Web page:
The Usage of Emotional Appeal in Communication
Emotion and Mood
Both emotions and mood are terms used to describe feelings. The former can be described as a more intense and focused type of feeling that arises from a particular stimulus; mood does not require a stimulus and tends to be less intense and can have a longer duration (Robbins & Judge, 2014). The mood can stem from emotion and have the potential of affecting the person’s emotional responses. For example, an employee may have had a bad night’s sleep because his neighbor was listening to music. He was angry and frustrated because of the neighbor and the lack of sleep; these emotions transferred to a grumpy mood, which affected his response to a joke of his colleague and made him feel more offended (another emotion) than he typically would. Positive emotions have a positive impact on decision-making, motivation, job satisfaction, workplace relationships, and work performance (Robbins & Judge, 2014). Negative emotions decrease the possibility of positive workplace outcomes both in the terms of relationships and the working process (the Chu, 2014). Therefore, managers may want to affect employees’ feelings, and it is not impossible.
According to Robbins and Judge (2014), the sources of emotions are multiple. Some of them are out of a manager’s reach: for example, the weather. Personality cannot be changed either, but it may affect the manager’s approach to a person. The levels of stress, rest possibilities, social activities, and even physical exercise can be used by a manager to affect the employees’ mood. Also, a manager can work to create a positive team and use humor to maintain its spirit. Besides, arranging an EI training might help employees to learn to control and manage their emotions. For managers themselves, EI may be necessary since there is a difference between felt and displayed emotions, and a level of sensitivity is required to manage employees’ feelings.
Emotional appeal is one of the pillars of leadership that helps to communicate the message, motivate, inspire, and build better relationships with the employees (Robbins & Judge, 2014). Modern inspiring leaders realize the importance of emotional appeal, and their actions and speeches are in many ways aimed at evoking emotions and managing them properly. An example is the coming-out of Tim Cook (2014), the Apple CEO. In his notes on the matter, he actively appeals to emotions by telling his personal story, mentioning and citing significant public and political figures (Marting Luther King, for example), and discussing the issues that arise from the lack of tolerance (in particular, fear and abuse). He diminishes his role in pro-tolerance activities but insists that similar coming-outs had helped himself, appearing humble but confident and committed as a result. More current events include Howard Shultz’s “Email to Employees” and his speech on the American Dream.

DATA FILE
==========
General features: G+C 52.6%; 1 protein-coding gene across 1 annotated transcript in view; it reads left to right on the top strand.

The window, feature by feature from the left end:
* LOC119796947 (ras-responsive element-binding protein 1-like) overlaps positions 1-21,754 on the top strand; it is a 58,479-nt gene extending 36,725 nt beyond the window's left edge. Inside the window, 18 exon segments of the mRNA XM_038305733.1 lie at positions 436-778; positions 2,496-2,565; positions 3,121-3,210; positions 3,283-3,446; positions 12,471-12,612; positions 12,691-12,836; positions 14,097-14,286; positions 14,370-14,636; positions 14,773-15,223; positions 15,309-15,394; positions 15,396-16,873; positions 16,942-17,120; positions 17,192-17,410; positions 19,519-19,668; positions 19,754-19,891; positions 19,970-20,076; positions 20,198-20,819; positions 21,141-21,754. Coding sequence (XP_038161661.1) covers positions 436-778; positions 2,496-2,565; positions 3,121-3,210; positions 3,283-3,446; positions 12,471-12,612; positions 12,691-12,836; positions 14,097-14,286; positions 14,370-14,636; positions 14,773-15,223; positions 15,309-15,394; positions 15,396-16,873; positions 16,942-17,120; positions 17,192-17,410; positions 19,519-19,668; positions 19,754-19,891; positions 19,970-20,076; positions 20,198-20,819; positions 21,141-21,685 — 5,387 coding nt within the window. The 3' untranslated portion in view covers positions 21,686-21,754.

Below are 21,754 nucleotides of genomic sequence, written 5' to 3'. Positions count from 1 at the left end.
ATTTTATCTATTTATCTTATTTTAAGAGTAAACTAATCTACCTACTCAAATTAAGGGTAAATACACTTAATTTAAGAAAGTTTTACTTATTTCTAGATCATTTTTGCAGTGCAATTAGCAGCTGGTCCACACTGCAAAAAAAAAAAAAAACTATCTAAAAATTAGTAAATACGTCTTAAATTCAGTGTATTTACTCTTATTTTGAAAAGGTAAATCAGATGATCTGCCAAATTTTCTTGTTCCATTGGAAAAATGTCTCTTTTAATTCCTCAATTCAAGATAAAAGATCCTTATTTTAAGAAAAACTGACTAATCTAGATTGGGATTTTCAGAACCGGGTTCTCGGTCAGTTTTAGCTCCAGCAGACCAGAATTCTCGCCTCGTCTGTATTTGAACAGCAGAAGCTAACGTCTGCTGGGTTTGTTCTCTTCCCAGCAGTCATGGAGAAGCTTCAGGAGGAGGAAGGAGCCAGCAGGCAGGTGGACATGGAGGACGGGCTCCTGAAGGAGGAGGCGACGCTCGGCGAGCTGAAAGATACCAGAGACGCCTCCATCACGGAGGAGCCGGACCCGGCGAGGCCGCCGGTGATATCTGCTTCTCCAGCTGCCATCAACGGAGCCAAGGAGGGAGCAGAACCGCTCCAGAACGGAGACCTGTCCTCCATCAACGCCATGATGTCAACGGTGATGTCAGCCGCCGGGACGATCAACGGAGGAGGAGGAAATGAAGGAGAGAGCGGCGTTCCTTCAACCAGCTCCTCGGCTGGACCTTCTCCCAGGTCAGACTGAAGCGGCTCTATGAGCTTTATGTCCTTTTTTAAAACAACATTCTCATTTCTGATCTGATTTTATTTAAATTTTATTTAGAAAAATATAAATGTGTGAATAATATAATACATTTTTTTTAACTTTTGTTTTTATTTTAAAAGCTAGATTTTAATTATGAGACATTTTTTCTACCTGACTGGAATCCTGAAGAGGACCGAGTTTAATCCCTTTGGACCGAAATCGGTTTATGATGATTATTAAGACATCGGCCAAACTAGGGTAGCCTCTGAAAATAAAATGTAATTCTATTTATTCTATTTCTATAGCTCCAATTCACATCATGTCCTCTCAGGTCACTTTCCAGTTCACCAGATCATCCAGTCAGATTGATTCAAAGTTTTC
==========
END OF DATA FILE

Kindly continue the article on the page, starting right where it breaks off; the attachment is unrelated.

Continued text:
Shultz, Starbucks’ CEO, is known for his humanistic views (Bariso, 2015). The Email encourages his employees to be more understanding when working with customers and support them and each other during the current economic situation. Shultz refers to Starbucks as “we,” begins by appreciatively discussing what “they” have achieved, proceeds to make his request concerning the service, and finishes by picturing his vision of “their” future. His rhyming signature “Onward, Howard” is unique, inspiring, and appealing (Bariso, 2015, para. 12). Similarly, Shultz’s (2016) speech on the American Dream is very personal and emotional (refers, for instance, to tolerance), contains the inspirational vision of reviving the American Dream, the realistic steps that his listeners can undertake, and a call for action. In this speech, Shultz (2016) uses a variety of literary devices: similes (“viewed the American dream as a reservoir”), metaphors (“share your blanket with others”), repetitive syntactic constructions (“regardless of the color of their skin, regardless of their religion, regardless of their gender”), and others ( Shultz, 2016, para. 11, 12, 15).
These examples demonstrate how modern leaders use emotional appeal to communicate their messages (business- or vision-related), build stakeholders’ trust, convince their audience, and make a difference. The analysis of leaders’ speeches can help to develop one’s tools of emotional appeal.
Bariso, J. (2015). Starbucks’ CEO Sent an Extraordinary Email to Employees During the Stock Market Chaos. Inc.. Web.
Chu, L. (2014). Mediating toxic emotions in the workplace – the impact of abusive supervision. Journal Of Nursing Management, 22(8), 953-963 11p. Web.
Cook, T. D. (2014). Tim Cook speaks up: “I don’t consider myself an activist, but I realize how much I’ve benefited from the sacrifice of others”. Bloomberg Business. Web.
Robbins, S., & Judge, T. (2014). Organizational Behavior. Upper Saddle River, NJ: Pearson/Prentice Hall.
Schultz, H. (2016). Starbucks’ Howard Schultz: How we can reclaim the American Dream. CNN. Web.